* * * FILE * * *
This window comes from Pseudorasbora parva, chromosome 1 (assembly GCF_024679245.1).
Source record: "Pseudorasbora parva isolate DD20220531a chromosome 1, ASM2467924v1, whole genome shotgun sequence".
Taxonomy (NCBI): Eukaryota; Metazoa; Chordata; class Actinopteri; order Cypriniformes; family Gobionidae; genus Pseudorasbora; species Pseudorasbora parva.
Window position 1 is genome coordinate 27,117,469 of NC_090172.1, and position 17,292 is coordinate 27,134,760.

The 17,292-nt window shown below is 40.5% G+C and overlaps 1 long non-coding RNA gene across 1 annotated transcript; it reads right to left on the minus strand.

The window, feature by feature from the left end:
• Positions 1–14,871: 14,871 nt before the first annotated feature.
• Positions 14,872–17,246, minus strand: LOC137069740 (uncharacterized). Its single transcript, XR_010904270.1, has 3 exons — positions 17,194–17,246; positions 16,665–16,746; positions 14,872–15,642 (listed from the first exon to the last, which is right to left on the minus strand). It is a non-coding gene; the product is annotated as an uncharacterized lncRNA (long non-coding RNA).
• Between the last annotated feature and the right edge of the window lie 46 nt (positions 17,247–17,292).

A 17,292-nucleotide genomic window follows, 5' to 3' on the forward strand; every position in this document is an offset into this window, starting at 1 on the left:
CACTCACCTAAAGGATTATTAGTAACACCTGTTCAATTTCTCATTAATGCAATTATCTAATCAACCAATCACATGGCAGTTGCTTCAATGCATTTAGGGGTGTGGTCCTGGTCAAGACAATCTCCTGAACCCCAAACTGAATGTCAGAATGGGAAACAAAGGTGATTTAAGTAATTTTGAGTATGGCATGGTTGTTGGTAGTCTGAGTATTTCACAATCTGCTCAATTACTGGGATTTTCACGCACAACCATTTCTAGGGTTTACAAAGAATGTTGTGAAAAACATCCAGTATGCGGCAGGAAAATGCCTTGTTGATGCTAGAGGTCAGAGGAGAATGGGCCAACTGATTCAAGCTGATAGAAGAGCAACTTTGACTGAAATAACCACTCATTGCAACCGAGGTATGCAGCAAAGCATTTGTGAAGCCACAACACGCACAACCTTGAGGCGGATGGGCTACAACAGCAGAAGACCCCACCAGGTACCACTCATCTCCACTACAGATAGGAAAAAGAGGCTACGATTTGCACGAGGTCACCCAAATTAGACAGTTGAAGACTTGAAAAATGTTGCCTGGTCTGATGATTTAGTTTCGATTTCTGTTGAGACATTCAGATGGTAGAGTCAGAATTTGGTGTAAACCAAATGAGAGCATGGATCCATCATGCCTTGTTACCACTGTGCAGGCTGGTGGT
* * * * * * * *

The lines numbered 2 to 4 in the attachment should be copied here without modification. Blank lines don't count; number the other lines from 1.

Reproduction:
Source record: "Pseudorasbora parva isolate DD20220531a chromosome 1, ASM2467924v1, whole genome shotgun sequence".
Taxonomy (NCBI): Eukaryota; Metazoa; Chordata; class Actinopteri; order Cypriniformes; family Gobionidae; genus Pseudorasbora; species Pseudorasbora parva.
Window position 1 is genome coordinate 27,117,469 of NC_090172.1, and position 17,292 is coordinate 27,134,760.